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April 30, 2015

US DOE to compensate New Mexico for nuclear waste leaks

US Department of Energy (DOE) will offer $73m as a settlement fund to the state of New Mexico as compensation for the February 2014 nuclear waste incident at the Waste Isolation Pilot Plant (WIPP) in Carlsbad.

US Department of Energy (DOE) will offer $73m as a settlement fund to the state of New Mexico as compensation for the February 2014 nuclear waste incident at the Waste Isolation Pilot Plant (WIPP) in Carlsbad.

The capital will be used for road and other infrastructure projects in the state to recover from the after-effects of violations at the underground nuclear waste dump and nuclear research lab, which had led to the radiation leak at the site.

The state government has also agreed to waive the fines. Instead, DOE will offer support for a variety of mutually beneficial and critical projects that have been designed to protect local communities and safeguard transportation routes in New Mexico and around DOE sites.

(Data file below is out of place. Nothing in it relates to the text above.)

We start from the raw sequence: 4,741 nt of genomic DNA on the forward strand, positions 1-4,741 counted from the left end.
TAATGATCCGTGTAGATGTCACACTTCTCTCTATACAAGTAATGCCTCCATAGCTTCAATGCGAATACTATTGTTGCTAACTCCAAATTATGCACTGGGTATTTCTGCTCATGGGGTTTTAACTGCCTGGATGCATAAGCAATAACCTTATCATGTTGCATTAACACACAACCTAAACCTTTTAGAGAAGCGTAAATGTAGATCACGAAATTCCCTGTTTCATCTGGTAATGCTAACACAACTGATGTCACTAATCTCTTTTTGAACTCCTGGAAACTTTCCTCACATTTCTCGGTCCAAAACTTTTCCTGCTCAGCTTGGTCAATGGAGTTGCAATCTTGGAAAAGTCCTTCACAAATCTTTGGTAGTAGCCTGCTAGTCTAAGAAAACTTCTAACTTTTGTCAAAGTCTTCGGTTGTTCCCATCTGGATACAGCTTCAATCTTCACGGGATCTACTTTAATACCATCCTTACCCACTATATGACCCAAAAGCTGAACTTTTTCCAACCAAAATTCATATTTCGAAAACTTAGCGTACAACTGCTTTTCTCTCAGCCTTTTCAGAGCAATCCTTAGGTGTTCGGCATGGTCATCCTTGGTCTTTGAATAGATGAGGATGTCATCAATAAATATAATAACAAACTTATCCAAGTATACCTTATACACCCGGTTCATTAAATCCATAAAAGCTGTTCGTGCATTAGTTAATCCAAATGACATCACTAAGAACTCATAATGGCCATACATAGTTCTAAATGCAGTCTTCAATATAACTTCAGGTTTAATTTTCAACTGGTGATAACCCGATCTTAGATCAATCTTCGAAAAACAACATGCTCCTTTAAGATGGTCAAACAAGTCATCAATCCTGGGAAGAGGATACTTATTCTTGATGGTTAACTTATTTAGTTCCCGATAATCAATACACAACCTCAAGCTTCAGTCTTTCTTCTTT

Funds will also be utilised to ensure better safety and security of the nuclear materials and the designated roads via which those are transported.

"The Department of Energy and the State of New Mexico have worked together to identify projects at the Waste Isolation Pilot Plant and the Los Alamos National Laboratory that are mutually beneficial."

US DOE secretary Moniz said: "The Department of Energy and the State of New Mexico have worked together to identify projects at the Waste Isolation Pilot Plant and the Los Alamos National Laboratory that are mutually beneficial and do not detract from cleanup at these sites."

The solution is expected to assist the DOE for resuming operations at the WIPP.

Moniz added: "The funds we will receive through the agreement will be used to continue ensuring the safety and success of these important facilities, the people who work there, and their local communities."

‘Chemically incompatible’ contents, including cat litter, were identified to be the cause for the accident at the site, reports Reuters.

Federal probe of the mishap revealed that the contents had resulted in a chemical reaction inside a barrel of waste, causing it to rupture.

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